According to the largest prospective observational study, People who experience intimidation or violence at work are at higher risk of cardiovascular diseases including heart attack and stroke. The study has appeared in the European Heart Journal.
The researchers feel that their results have important implications for employers may it be in any sector and national governments.
Ms Tianwei Xu at the University of Copenhagen, Denmark and her colleagues analysed data from 79,201 working men and women in Denmark and Sweden, aged 18 to 65, with no history of cardiovascular disease (CVD), who were participants in three studies that started between 1995 and 2011; the participants have been followed up ever since. All the participants were asked about bullying and violence in the workplace and how frequently they experienced each of them. The information related to the number of cases of heart and brain blood vessel disease and deaths was obtained from nationwide registries.
Ms Xu and her colleagues also took account of other factors that could affect whether or not the participants were affected by CVD, such as body mass index, alcohol consumption, smoking, mental disorders and other pre-existing health conditions, shift working and occupation.
In the study, nine percent of participants reported being bullied at work and 13% reported experiencing violence or threats of violence at work in the past year. The researchers found that those who were bullied or experienced violence at work had a 59% and 25% higher risk of CVD respectively compared to people who were not exposed to bullying or violence.
It was found that as compared with people who did not suffer bullying, people who reported being bullied frequently in the past 12 months had 120% higher risk of CVD, while those who were exposed most frequently to workplace violence had a 36% higher risk of CVD such as stroke than those not exposed to violence, but there did not appear to be a corresponding increase in heart disease.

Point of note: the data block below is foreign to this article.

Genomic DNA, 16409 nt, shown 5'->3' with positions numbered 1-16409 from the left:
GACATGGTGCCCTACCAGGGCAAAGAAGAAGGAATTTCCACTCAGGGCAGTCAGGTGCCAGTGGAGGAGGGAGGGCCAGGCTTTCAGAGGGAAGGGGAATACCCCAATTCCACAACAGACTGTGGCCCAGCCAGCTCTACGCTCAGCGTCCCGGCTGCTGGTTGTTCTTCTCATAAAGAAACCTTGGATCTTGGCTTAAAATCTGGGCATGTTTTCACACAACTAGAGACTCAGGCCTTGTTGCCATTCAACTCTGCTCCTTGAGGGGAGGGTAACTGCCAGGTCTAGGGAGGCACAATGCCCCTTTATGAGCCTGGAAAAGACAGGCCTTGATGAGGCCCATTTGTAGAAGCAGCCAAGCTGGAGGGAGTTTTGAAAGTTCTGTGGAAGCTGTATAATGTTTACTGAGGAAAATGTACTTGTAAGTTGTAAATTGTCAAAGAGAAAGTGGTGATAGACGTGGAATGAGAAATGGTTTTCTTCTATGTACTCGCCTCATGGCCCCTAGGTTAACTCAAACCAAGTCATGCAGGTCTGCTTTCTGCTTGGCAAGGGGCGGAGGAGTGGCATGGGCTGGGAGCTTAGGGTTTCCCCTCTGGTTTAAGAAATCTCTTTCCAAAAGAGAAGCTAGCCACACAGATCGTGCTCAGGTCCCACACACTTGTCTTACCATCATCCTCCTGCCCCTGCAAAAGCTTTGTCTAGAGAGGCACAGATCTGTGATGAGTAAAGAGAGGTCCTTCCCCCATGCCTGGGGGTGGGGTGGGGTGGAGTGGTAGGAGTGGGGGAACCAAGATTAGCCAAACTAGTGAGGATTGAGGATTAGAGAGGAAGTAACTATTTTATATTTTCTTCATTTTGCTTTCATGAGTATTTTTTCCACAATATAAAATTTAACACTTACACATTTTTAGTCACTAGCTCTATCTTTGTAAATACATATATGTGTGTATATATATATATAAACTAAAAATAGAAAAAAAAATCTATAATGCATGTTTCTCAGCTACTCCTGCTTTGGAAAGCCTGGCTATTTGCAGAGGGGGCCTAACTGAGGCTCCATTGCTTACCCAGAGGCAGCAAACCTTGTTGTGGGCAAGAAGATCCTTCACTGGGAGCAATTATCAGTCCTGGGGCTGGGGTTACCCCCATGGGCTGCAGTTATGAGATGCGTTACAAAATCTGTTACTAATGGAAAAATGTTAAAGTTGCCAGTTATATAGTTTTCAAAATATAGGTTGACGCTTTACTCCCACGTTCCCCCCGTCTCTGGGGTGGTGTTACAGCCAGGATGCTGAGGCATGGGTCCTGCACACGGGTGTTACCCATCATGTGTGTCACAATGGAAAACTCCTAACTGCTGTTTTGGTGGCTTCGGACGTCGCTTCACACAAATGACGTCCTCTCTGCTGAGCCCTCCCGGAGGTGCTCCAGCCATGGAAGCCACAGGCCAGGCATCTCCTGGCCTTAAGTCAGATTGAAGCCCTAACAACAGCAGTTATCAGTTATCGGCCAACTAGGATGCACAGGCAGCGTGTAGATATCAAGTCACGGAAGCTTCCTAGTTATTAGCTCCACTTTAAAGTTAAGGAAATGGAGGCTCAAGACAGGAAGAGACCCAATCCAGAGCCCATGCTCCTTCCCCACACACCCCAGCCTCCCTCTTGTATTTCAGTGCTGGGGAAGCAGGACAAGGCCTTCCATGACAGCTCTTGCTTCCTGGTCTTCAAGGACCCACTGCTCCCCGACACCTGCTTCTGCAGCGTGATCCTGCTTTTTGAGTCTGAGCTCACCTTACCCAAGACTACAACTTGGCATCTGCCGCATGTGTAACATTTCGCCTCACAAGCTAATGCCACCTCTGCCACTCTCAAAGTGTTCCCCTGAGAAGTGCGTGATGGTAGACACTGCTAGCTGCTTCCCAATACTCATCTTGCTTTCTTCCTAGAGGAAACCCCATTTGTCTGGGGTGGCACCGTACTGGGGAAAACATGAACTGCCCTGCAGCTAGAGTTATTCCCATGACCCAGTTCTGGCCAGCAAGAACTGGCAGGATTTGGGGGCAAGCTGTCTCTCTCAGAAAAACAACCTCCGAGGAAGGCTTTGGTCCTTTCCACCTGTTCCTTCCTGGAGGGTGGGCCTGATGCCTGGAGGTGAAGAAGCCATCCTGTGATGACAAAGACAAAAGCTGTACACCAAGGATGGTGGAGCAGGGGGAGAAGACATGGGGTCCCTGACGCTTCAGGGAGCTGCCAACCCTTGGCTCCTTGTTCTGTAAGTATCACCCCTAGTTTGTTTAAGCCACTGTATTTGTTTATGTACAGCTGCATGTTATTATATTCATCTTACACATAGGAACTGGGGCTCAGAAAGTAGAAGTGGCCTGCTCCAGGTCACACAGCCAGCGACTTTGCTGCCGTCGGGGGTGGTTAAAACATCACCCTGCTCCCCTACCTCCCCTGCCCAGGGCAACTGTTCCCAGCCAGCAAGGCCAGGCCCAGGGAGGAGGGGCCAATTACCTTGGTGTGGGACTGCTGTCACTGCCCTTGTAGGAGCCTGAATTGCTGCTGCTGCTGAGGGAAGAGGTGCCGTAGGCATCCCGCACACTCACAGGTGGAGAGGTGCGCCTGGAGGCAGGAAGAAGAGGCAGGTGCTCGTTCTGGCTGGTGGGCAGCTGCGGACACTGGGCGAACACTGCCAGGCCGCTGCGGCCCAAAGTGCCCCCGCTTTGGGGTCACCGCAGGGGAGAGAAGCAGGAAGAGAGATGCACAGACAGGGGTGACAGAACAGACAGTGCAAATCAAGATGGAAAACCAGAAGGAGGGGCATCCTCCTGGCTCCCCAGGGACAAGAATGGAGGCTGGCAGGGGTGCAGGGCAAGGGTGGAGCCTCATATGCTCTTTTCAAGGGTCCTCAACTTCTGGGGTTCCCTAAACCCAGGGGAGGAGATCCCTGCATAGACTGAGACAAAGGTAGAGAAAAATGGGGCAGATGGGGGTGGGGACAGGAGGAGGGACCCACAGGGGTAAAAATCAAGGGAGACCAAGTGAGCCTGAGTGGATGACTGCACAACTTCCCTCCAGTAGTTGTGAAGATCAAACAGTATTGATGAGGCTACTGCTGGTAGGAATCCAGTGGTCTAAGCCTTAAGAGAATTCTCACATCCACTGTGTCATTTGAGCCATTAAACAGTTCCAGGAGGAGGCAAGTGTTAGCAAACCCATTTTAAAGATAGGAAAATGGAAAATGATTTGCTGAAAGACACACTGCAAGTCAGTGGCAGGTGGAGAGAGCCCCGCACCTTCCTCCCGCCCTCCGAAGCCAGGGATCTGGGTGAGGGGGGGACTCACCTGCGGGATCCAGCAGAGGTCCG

Ms Xu lead author said: “Workplace bullying and workplace violence are distinct social stressors at work. Only 10-14% of those exposed to at least one type of exposure was suffering from the other at the same time. These stressful events are related to a higher risk of cardiovascular disease in a dose-response manner – in other words,author said the exposure to bullying or violence, the greater the risk of cardiovascular disease.
“From this study, we cannot conclude that there is a causal relation between workplace bullying or workplace violence and cardiovascular disease, but we provide empirical evidence in support of such a causal relation, especially given the plausible biological pathway between workplace major stressors and cardiovascular disease. This is further supported by the dose-response trend and the robustness of the results in various sensitivity analyses. Experimental studies on violence and bullying would be highly unethical and our study thus provides the best evidence of this association.
“The effect of bullying and violence on the incidence of cardiovascular disease in the general population is comparable to other risk factors, such as diabetes and alcohol drinking, which further highlights the importance of workplace bullying and workplace violence in relation to cardiovascular disease prevention.
“It is important to prevent workplace bullying and workplace violence from happening, as they constitute major stressors for those exposed. It is also important to have policies for intervening if bullying or violence occurs.”
The researchers believe that high blood pressure is likely to be involved as it is known already that severe stress can increase blood pressure. In addition, exposure to bullying and violence may lead to anxiety and depression which, in turn, can lead to over-eating and excessive alcohol consumption. Stress-induced changes to metabolism could also be involved.
Other interesting findings from the research included the fact that bullying in the workplace occurred mostly from colleagues (79%) rather than from people outside the organization (21%), whereas violence or threats of violence at work originated mainly from people outside the organization (91%) than from within (9%).
There are several limitations of the study including the fact that workplace bullying and violence was measured only once; and some information, such as the use of tobacco other than smoking, personality traits, genetic factors and other stressors like the marital conflict was not available.
Therefore experts feel that the findings of study need to be carefully and cautiously interpreted. The study could not possibly bifurcate the stress and pre-existing psychological problems due to events in a person’s early life and that due to workplace events. So how much the increased CVD incidence was driven by workplace interventions could not be assessed.